With no true political consensus, it will be left to the world's engineers and meteorologists to prepare for the fallout of climate change.
Doha climate talks are over - now to pick up the pieces
The UN Climate Change Conference in Doha, which concluded on Saturday, was a mixed bag of success and failure. It saw agreement to a second commitment period of the Kyoto Protocol from 2013 to 2020. However, at present, this will only cover Europe and Australia, which produce less than 15 per cent of the world's greenhouse gas emissions.
And while there was commitment, in principle, from developed nations to compensate developing nations for the impacts of climate change, only modest progress was made on the ambition of forging, by 2015, a new post 2020 global climate deal.
Given the lofty rhetoric, and the surge in recent dangerous weather attributable to changes in climate, the world expected more.
One of the most impassioned speeches at the summit was by UN Secretary-General Ban Ki-moon. He asserted climate change is an "existential challenge for the whole human race - our way of life, our plans for the future" and particularly highlighted problems resulting from "abnormal [weather] which is now the normal".
One example cited by the UN Secretary-General was the flooding in New York City in November. The devastation wrought by super-storm Sandy - 253 deaths, and over $50 billion (Dh183.5 billion) in economic damage and disruption - is inevitably raising fresh concern about climate change.
One key question post-Sandy is whether climate change means storms will be more intense. The odds are that they will, with the biggest threat from increased flooding caused by sea-level rises as well as increases in rainfall. This has key implications for all of us, especially governments and insurers, as they assess and plan for volatile weather.
The World Meteorological Organisation, which is part of the United Nations, has a committee (of which Professor Chan is a member) that looks at the relationship between climate change and tropical cyclones. It has noted that projections indicate that global warming will cause globally averaged intensity of tropical cyclones to shift towards stronger storms, with intensity increases of up to 11 per cent by 2100. Increases in the order of 20 per cent in rainfall rates within 100 kilometres of the storm centre are also projected.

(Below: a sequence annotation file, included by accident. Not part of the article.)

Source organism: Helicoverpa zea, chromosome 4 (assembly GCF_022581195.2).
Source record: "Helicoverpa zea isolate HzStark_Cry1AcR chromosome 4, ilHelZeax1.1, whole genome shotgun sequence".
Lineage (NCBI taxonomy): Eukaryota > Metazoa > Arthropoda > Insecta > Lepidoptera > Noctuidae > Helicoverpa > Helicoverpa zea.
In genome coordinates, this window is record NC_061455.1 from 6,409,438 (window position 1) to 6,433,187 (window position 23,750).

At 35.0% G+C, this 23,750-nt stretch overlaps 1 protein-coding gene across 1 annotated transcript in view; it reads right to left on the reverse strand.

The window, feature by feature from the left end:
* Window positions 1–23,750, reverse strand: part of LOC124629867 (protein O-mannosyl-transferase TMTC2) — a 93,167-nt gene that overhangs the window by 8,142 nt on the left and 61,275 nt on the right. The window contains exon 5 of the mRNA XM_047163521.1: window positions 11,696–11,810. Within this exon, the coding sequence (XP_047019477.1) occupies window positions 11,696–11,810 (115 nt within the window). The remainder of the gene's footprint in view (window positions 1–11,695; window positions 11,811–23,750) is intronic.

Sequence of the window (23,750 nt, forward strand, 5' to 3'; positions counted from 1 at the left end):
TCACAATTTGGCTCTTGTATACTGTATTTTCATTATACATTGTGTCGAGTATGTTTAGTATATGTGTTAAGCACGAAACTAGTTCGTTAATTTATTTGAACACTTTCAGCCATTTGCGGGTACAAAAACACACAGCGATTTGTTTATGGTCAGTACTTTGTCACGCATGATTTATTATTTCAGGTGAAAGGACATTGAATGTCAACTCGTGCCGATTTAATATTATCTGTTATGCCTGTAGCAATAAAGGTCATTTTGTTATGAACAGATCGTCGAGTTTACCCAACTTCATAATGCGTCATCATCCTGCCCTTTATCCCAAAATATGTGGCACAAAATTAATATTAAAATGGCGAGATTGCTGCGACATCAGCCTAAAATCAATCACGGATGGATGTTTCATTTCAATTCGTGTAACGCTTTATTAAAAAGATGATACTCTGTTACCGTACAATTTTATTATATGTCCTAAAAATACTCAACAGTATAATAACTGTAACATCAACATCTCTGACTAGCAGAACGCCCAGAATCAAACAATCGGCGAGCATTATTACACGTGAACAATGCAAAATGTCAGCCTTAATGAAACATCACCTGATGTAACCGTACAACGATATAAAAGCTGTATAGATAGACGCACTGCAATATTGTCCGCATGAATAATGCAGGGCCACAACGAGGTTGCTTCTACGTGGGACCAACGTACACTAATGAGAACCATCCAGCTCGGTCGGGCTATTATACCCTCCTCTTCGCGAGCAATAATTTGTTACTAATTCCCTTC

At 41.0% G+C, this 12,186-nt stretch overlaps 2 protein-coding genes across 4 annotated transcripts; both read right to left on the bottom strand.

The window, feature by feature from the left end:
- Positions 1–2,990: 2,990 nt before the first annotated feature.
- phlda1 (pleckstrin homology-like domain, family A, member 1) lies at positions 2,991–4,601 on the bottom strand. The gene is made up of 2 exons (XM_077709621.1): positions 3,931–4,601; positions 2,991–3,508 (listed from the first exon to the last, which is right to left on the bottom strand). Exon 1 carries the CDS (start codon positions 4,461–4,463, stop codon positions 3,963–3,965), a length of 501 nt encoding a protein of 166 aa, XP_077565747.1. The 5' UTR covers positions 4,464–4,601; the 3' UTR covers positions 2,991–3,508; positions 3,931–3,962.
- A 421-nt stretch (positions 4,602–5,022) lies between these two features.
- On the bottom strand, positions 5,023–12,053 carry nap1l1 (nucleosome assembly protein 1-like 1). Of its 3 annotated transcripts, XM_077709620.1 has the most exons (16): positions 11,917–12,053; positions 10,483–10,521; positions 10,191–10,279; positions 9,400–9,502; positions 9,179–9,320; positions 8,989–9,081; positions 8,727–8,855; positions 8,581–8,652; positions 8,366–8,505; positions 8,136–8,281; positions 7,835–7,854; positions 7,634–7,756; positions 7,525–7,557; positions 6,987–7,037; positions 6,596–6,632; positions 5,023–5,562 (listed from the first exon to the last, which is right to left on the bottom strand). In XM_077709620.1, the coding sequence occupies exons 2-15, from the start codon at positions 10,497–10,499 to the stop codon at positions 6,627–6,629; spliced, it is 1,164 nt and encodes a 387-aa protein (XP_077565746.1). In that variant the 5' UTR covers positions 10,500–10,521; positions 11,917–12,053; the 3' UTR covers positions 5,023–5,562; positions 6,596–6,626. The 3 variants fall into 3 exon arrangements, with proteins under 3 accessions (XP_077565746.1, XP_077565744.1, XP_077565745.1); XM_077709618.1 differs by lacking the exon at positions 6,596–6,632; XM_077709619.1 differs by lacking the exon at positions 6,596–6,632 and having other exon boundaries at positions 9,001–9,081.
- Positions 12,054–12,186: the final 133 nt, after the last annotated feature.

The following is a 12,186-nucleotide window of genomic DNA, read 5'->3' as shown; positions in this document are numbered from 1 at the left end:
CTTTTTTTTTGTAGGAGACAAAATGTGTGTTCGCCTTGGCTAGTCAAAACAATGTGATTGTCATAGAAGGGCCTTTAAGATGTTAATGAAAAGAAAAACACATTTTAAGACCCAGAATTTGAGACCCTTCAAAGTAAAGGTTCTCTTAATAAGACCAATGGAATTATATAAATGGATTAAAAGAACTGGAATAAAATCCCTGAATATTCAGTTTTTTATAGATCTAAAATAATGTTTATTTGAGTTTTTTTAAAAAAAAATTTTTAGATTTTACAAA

As occurred with Sandy, a crucial issue is that rainfall will likely increase when cyclones hit land. Studies have found that the frequency of heavy rain events, as well as the rainfall intensity, has increased. This has led to a higher occurrence of severe flooding.
Incidences of flooding are likely to increase due to global warming because of increased moisture in the atmosphere. Moreover, because of sea-level rises caused by global warming, flooding due to storm surges associated with cyclones will exacerbate.
The sea level rise factor is especially important because coastal communities have grown sharply in recent decades. In the case of Sandy, most damage was caused by flooding, with the exception of weak structures near the shoreline destroyed by strong winds.
As the Sandy episode revealed, there have been tremendous advances in our understanding of the physics that drive cyclones. Computer forecasting now does a great job in predicting areas where a cyclone will likely hit.
However, there has been much less success in predicting the maximum winds of cyclones. Moreover, little attention has been paid to forecasts of cyclone sizes (horizontal extent of damaging winds, for instance). Such predictions are important for issuing wind and storm surge warnings.
Forecasting models also have considerable difficulty predicting amounts of rain that can fall in particular locations. In many cases, unanticipated copious amounts of rain have led to disastrous consequences.
Based on the very best scientific assessments about storms of the future, insurance companies should intensify their focus on evaluation of flood risks of any asset to be insured, given their huge stake in any losses. Meanwhile, government disaster-preparedness agencies must urgently re-evaluate flood-mitigation plans.
As in the Netherlands, where Delft University has led much ground-breaking work, this should include assessment of dykes and sea walls as the first line of defence against storm surges; drainage systems within cities, not only for roadsides but for subways and tunnels; reinforcement of dangerous slopes; and establishment of warning systems for flash flooding in mountainous regions.
Moreover, increased public sector support is needed for research to improve weather monitoring systems and computer forecasting.
In addition, because significant numbers of high rise buildings are being built in coastal cities that are subject to cyclones, more research is needed about high rise turbulence (instrument towers have been constructed on China's south coast to measure this). Such data will enable engineers to improve safety of such structures, while providing invaluable insight on the energy transfer of the ocean to cyclone winds.
Climate talks in Doha are over, with few concrete gains in addressing climate change. It is now up to the world's engineers and meteorologists to prepare for the fallout.
Lord Hunt is visiting professor at Delft University and former Director-General of the UK Meteorological Office. Johnny Chan is chair professor at City University of Hong Kong, and Chair of the World Meteorological Organisation's Tropical Cyclone Panel